Pastéis de Belém

Maybe you’ve heard of these addicting world famous little Portuguese egg custard tarts..

If not..

Well. You’re missing out.

A flaky, buttery crust, delicate creamy custard with a characteristically rustic charred top  that is typically dusted in a thin layer of icing sugar and cinnamon. Served warm.

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I went to Portugal for 1 month in July of 2014 for a student exchange trip with 5 other lucky people from our Culinary Arts Program at NAIT. We traveled around Portugal as beautifully spoiled tourists for three weeks and each did a stage at separate restaurants/hotels for one week. Pretty good deal.

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An awesome opportunity both personally and professionally. We were treated like superstars with drivers/tour guides (who felt like family after the month), tours to wine cellars, vineyards, art galleries, a sea salt producer, an olive oil producer, a coffee factory/museum, historical sites, castles, and culinary schools (went to three! All very different).

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Also wine tastings…Lots of wine tastings. Before Portugal I did not like wine..

Three hour long dinners in the late evening (nine pm usually) full of various small courses with wine and all ending with desserts, espresso and chats.

 

 

Every where we visited from the North to the South of Portugal, Pasteis de Nata was a proudly evident dessert and tightly grasped secret recipe as a staple Portuguese dessert item.

When we arrived in Lisbon, the capital of Portugal, our BFF “tour” guides took us on a special trip to the district of Belem just outside of Lisbon, where we were introduced to the adorable bakeshop where the tarts originated in 1837.

 

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This pretty little bakery was the origin of Pasteis de Nata and held the top secret family formula that has been passed down for four generations and is still famously known and redone around the world.  But only the tarts made at Antig Confeitaria de Belem can be called Pasteis de Belem, they are otherwise known as Pasteis de Nata.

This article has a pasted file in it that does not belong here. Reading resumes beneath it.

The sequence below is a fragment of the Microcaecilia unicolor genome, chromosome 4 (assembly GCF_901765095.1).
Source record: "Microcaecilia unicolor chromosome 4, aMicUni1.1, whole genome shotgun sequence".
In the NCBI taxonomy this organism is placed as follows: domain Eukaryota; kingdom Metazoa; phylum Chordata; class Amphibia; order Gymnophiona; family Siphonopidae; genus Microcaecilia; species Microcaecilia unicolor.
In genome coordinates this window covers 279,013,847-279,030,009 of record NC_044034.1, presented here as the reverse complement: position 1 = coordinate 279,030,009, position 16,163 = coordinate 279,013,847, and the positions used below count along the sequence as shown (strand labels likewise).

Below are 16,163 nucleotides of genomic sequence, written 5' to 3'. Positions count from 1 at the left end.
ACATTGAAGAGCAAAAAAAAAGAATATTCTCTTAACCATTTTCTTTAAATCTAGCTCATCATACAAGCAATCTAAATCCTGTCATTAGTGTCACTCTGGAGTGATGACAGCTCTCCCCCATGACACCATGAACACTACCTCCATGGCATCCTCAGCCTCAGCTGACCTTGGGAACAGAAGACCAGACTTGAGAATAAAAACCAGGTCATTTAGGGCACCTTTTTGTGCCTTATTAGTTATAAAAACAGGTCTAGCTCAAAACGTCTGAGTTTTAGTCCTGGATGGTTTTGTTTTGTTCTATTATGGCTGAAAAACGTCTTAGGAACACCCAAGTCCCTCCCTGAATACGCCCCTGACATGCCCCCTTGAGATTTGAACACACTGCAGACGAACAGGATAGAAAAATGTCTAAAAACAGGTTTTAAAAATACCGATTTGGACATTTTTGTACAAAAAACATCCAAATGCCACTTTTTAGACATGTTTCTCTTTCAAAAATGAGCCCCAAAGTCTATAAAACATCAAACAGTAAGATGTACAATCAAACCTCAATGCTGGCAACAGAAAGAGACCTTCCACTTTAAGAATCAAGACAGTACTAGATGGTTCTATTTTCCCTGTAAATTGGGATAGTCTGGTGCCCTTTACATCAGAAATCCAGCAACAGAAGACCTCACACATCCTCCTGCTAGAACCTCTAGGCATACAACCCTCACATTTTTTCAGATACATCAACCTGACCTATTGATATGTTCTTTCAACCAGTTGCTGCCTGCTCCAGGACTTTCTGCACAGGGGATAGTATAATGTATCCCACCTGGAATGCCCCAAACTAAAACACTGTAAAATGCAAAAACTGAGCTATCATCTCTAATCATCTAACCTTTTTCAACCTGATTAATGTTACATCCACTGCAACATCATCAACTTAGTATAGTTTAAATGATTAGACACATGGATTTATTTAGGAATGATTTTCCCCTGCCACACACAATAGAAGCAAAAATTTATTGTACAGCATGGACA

Here is a brief history video as well as a look at the bakery cafe where they are made.

 

Each day they pop out about 10 000 of these pastries and there is a window while inside the cafe that lets you see the production area.

 

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With lines up and down the street on a typical day, it is still definitely worth the wait.

Went in to try one. Ending up buying six…for myself.

 

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Lisbon, Portugal - Belem Pasteis de Belem pastel de nata2 - Lisbon Airport car hire

It is baked in a oven that blasts up to 800 F for these little guys, or to make at home try and reach 550 F. They are not as easy as they look to make, with many variations on how it is done. I tried making my own of these and they turned not too bad but not nearly as good as the original. Of course.

Also my oven definitely doesn’t go up to 800 F to get the proper bake.

While at a tour in Portugal we went to a school in Lisbon where we watched as they prepared their version of this special tart for us.

And I got the recipe!

 

Pasteis de Nata

Masa Folhada – Puff Pastry

  • Bread FLour 55% – 1 kg
  • Water – 600 ml
  • Butter – 800g

Calda Da Acucar – Sugar Syrup

  • White Sugar – 1 kg
  • Water, room temp – 500ml
  • Lemon Peel – To taste or 1 lemon
  • Cinnamon Stick – 1

Creme

  • 1/2 and 1/2 Milk – 1L
  • Bread Flour – 55% – 150g
  • Maize Flour – 35g

Egg Mixture

  • Egg Yolks – 11
  • Whole Egg – 1

Directions

Puff Dough

(I don’t have great notes on how they made the puff dough!)

  1. Give 2 turns, brush with water after rolling out. 3/4 inch thick. Don’t chill.
  2. Cut little strips and roll up into a spiral and place in small  muffin tin molds. (They have special little tins made especially for these tarts in Portugal!)
  3. Wet thumb and with one smooth movement, press inside the spiral and spread the dough to the edges of the mold. Set aside.

(This picture doesn’t show how the dough was a little spiral that they placed inside then spread apart)

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Custard Filling

  1. Whisk flour and milk until smooth. Set aside.
  2. Bring sugar syrup to 100 C.
  3. Remove cinnamon stick and peel and  pour a thin stream, while whisking into the flour and milk mixture.
  4. Temper in the egg mixture. Strain, and set aside.

 

Baking

  1. Set oven to 550 F.